The Real Deal
January 13, 2022
New developments flew off the shelf last year, but with so many residences popping up across the city, it’s hard to know what buildings are driving the boom.
The Real Deal has ranked the top ten selling new developments of 2021 using new data compiled by Brown Harris Stevens Development Marketing.
Buyers signed 1,945 contracts last year for an average price of $4.2 million. That adds up to $8.17 billion in sales volume, with roughly $1 billion coming in December alone. In all, Manhattan’s new development signings jumped 105 percent from 2019, with sales volume up around 180 percent from the last pre-pandemic year.
In a notable departure from previous years, no one neighborhood dominated last year’s leaders. The city’s biggest deals are typically concentrated in the corridors of power along Madison Avenue and Billionaire’s Row, but last year spread the wealth.
Buyers flocked to developments in Downtown Manhattan like Lightstone’s 130 William Street and Iliad Realty Group’s 67 Vestry, as 30 percent of new development contract dollars landed south of 14th Street. Another 19 percent settled into new towers on the Upper East and Upper West Side, as 200 Amsterdam and 200 East 83rd Street brought tall living to the tony enclaves.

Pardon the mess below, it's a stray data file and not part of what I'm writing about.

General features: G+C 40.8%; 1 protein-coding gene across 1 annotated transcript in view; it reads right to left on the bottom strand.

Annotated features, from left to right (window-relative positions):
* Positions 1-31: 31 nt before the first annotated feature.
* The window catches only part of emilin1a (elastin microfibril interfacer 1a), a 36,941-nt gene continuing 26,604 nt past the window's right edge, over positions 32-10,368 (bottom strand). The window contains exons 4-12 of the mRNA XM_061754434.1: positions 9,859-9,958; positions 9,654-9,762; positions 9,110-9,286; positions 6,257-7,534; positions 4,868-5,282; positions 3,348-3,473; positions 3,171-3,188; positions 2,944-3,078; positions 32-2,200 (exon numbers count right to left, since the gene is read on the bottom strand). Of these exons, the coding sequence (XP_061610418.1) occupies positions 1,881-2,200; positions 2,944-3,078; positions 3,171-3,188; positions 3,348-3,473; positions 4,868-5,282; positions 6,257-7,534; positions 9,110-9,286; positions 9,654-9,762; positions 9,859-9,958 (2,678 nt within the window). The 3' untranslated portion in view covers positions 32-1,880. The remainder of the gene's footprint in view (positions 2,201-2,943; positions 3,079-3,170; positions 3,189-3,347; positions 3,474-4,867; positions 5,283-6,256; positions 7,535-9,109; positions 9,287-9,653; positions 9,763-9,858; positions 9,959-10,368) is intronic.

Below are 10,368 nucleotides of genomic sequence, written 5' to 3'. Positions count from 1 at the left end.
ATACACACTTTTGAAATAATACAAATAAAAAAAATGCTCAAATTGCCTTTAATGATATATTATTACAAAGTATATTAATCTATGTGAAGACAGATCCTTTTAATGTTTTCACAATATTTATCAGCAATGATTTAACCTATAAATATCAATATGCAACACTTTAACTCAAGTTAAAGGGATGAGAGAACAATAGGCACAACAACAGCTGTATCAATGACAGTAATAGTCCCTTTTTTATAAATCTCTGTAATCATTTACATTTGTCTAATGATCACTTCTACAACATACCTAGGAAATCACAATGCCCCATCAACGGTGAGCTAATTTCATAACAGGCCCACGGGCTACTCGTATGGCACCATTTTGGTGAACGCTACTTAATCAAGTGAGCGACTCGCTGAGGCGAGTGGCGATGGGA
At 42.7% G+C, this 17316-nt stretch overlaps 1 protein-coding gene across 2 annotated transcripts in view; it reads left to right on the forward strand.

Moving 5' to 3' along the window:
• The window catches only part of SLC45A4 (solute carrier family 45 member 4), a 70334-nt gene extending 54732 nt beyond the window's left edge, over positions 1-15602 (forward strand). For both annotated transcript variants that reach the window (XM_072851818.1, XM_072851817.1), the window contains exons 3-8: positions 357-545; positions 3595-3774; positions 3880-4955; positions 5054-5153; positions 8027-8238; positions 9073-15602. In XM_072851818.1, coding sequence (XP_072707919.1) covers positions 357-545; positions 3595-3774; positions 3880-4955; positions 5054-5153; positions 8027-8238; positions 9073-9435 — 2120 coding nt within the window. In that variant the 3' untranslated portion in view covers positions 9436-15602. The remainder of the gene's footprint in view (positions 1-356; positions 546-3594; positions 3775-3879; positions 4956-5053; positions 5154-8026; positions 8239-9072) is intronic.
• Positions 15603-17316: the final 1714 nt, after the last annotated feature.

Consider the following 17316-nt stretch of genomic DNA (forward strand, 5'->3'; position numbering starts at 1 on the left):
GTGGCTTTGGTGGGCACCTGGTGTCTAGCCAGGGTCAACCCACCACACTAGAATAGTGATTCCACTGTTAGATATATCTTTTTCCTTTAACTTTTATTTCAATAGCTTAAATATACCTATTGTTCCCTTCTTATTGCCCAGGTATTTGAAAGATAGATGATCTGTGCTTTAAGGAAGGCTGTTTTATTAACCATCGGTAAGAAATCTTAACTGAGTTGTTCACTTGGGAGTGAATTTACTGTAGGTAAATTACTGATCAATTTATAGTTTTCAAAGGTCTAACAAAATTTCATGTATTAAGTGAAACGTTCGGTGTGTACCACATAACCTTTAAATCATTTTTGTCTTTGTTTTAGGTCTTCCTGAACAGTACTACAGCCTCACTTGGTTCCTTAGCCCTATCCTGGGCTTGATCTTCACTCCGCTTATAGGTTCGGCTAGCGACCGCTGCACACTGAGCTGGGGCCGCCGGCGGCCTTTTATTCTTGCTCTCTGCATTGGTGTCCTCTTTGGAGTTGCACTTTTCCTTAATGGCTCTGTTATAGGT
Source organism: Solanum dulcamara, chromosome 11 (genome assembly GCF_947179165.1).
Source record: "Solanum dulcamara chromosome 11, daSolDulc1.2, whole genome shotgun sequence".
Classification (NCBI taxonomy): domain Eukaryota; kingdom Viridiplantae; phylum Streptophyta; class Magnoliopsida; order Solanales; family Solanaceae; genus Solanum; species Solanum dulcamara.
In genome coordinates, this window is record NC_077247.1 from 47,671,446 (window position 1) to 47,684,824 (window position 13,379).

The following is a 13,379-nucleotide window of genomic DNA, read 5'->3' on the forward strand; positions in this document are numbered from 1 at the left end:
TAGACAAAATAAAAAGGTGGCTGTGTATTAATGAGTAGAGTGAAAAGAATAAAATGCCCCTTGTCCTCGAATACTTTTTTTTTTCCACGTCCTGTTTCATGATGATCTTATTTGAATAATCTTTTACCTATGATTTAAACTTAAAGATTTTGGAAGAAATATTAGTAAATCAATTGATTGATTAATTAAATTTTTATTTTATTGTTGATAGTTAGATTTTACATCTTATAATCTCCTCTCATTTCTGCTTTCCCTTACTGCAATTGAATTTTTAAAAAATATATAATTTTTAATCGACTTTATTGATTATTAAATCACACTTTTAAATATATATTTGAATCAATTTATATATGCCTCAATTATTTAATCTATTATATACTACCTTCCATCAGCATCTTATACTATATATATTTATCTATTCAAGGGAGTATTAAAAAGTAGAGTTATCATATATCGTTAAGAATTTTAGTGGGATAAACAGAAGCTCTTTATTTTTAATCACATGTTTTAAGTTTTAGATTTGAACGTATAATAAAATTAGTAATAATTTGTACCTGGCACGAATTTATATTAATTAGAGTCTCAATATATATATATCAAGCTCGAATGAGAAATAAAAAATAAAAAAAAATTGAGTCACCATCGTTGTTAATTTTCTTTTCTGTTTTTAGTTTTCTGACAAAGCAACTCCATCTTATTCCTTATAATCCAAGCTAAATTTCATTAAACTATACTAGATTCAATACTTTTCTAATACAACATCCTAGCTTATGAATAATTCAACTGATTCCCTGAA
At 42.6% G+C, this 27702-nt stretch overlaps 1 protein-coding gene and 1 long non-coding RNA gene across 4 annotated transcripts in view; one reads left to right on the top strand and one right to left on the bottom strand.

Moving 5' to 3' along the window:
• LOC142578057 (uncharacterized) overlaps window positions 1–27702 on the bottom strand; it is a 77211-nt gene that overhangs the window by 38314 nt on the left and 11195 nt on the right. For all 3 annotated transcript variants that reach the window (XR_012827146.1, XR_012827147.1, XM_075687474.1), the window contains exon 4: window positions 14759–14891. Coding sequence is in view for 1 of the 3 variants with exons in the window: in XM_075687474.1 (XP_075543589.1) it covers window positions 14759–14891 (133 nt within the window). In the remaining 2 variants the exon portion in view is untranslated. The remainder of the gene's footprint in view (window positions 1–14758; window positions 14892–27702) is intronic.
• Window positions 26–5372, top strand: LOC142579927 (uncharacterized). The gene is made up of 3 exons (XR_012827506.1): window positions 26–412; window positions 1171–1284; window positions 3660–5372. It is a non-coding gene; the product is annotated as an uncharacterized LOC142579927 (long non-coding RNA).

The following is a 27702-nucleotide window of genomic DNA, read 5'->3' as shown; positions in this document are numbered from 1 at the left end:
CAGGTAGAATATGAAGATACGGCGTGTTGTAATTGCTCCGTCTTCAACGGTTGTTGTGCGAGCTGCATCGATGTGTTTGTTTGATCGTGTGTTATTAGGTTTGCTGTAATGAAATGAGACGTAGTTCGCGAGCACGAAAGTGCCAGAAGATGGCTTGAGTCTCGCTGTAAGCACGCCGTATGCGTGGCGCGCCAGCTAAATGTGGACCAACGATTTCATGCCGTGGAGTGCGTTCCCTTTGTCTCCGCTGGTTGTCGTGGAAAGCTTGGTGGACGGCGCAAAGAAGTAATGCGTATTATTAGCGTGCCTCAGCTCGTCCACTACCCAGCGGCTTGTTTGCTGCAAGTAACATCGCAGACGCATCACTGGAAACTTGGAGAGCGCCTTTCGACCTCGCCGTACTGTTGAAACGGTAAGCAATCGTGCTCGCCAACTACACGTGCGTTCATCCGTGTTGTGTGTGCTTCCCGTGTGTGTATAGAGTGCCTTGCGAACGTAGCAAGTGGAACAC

Miki Naftali, who boasted that New York wasn’t dead during the pandemic, backed his confidence up with cash. His development at 200 East 83rd led the way in new developments, signing 58 contracts with a last asking volume of $422.6 million.
|Address||Sales volume||Contracts signed|
|200 East 83rd Street||$422,600,000||58|
|217 West 57th Street||$371,983,468||26|
|200 Amsterdam Avenue||$332,021,500||46|
|515 West 18th Street||$303,712,982||74|
|109 East 79th Street||$303,030,000||19|
|15 East 30th Street||$295,940,000||85|
|378 West End Avenue||$258,905,000||26|
|15 Hudson Yards||$258,177,450||40|
|130 William Street||$218,202,658||81|
|67 Vestry Street||$204,965,000||12|
A notable mention goes to 300 West in Harlem, which signed 106 contracts last year. While its total sales volume didn’t get it into the top ten, it’s the only new development to crack three-digit signings last year.
Two caveats: The vast majority of new developments report their contracts. But some, like One Wall Street and 111 West 57th, don’t publicly report their contracts so they couldn’t be included on the list. Additionally, the contracts report last asking price, not the closing price, so actual sales volumes are likely lower than the sum of their last asks.